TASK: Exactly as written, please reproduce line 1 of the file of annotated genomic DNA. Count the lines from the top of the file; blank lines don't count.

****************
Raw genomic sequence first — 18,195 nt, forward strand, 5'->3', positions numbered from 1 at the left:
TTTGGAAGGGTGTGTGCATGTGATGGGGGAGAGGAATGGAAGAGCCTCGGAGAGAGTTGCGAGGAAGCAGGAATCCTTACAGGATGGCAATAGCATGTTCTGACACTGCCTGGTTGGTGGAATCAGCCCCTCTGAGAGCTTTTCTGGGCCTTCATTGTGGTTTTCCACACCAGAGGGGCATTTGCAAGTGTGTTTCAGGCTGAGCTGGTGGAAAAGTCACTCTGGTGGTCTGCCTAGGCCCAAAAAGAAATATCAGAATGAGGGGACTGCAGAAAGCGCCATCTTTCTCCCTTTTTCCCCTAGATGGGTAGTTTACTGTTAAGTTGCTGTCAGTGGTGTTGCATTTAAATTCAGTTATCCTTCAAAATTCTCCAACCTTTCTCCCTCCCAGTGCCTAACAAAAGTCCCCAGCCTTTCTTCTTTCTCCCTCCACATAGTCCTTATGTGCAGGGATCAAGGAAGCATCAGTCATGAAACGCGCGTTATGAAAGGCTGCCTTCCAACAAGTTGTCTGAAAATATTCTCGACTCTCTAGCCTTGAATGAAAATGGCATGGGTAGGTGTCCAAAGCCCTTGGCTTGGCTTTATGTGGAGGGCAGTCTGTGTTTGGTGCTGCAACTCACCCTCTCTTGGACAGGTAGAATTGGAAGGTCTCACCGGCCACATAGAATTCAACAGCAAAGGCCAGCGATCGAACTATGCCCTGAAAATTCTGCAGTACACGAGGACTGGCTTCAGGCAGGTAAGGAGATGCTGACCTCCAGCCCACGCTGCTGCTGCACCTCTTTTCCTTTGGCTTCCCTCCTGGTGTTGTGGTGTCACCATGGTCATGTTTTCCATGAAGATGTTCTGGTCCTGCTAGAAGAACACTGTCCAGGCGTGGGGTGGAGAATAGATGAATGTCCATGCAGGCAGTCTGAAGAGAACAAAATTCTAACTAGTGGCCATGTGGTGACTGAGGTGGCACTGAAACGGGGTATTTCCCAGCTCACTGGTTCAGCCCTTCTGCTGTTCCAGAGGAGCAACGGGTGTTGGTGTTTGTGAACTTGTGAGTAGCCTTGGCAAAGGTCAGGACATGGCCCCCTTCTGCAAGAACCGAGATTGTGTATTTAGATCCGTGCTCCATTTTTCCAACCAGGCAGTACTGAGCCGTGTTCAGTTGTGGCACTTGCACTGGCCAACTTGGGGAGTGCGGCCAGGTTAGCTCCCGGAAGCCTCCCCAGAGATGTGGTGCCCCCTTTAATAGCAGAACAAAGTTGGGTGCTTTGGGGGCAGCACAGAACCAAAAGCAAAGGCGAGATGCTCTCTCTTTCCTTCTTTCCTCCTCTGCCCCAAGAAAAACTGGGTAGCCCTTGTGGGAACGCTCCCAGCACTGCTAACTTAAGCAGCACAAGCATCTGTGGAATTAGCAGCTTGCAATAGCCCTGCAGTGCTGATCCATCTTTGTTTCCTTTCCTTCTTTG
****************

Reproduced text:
Raw genomic sequence first — 18,195 nt, forward strand, 5'->3', positions numbered from 1 at the left: